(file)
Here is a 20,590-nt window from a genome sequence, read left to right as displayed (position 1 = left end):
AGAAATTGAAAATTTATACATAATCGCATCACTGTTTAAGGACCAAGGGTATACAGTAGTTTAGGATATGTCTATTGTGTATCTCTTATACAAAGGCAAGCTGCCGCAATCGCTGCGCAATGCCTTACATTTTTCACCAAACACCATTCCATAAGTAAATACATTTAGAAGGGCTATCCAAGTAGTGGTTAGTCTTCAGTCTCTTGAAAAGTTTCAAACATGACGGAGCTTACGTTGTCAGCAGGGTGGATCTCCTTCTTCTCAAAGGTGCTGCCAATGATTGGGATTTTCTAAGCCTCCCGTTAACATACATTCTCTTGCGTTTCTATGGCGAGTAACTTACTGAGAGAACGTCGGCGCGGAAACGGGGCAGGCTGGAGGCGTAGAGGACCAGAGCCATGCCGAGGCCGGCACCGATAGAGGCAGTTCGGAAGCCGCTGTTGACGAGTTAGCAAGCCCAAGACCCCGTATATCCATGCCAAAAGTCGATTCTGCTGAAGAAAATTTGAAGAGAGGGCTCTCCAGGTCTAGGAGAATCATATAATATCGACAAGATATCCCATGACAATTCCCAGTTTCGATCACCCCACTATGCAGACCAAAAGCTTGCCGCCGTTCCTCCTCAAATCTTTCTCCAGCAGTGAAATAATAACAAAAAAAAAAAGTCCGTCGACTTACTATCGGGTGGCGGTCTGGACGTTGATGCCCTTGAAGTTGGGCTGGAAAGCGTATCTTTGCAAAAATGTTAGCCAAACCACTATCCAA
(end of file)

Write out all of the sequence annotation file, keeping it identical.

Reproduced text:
Here is a 20,590-nt window from a genome sequence, read left to right as displayed (position 1 = left end):
AGAAATTGAAAATTTATACATAATCGCATCACTGTTTAAGGACCAAGGGTATACAGTAGTTTAGGATATGTCTATTGTGTATCTCTTATACAAAGGCAAGCTGCCGCAATCGCTGCGCAATGCCTTACATTTTTCACCAAACACCATTCCATAAGTAAATACATTTAGAAGGGCTATCCAAGTAGTGGTTAGTCTTCAGTCTCTTGAAAAGTTTCAAACATGACGGAGCTTACGTTGTCAGCAGGGTGGATCTCCTTCTTCTCAAAGGTGCTGCCAATGATTGGGATTTTCTAAGCCTCCCGTTAACATACATTCTCTTGCGTTTCTATGGCGAGTAACTTACTGAGAGAACGTCGGCGCGGAAACGGGGCAGGCTGGAGGCGTAGAGGACCAGAGCCATGCCGAGGCCGGCACCGATAGAGGCAGTTCGGAAGCCGCTGTTGACGAGTTAGCAAGCCCAAGACCCCGTATATCCATGCCAAAAGTCGATTCTGCTGAAGAAAATTTGAAGAGAGGGCTCTCCAGGTCTAGGAGAATCATATAATATCGACAAGATATCCCATGACAATTCCCAGTTTCGATCACCCCACTATGCAGACCAAAAGCTTGCCGCCGTTCCTCCTCAAATCTTTCTCCAGCAGTGAAATAATAACAAAAAAAAAAAGTCCGTCGACTTACTATCGGGTGGCGGTCTGGACGTTGATGCCCTTGAAGTTGGGCTGGAAAGCGTATCTTTGCAAAAATGTTAGCCAAACCACTATCCAA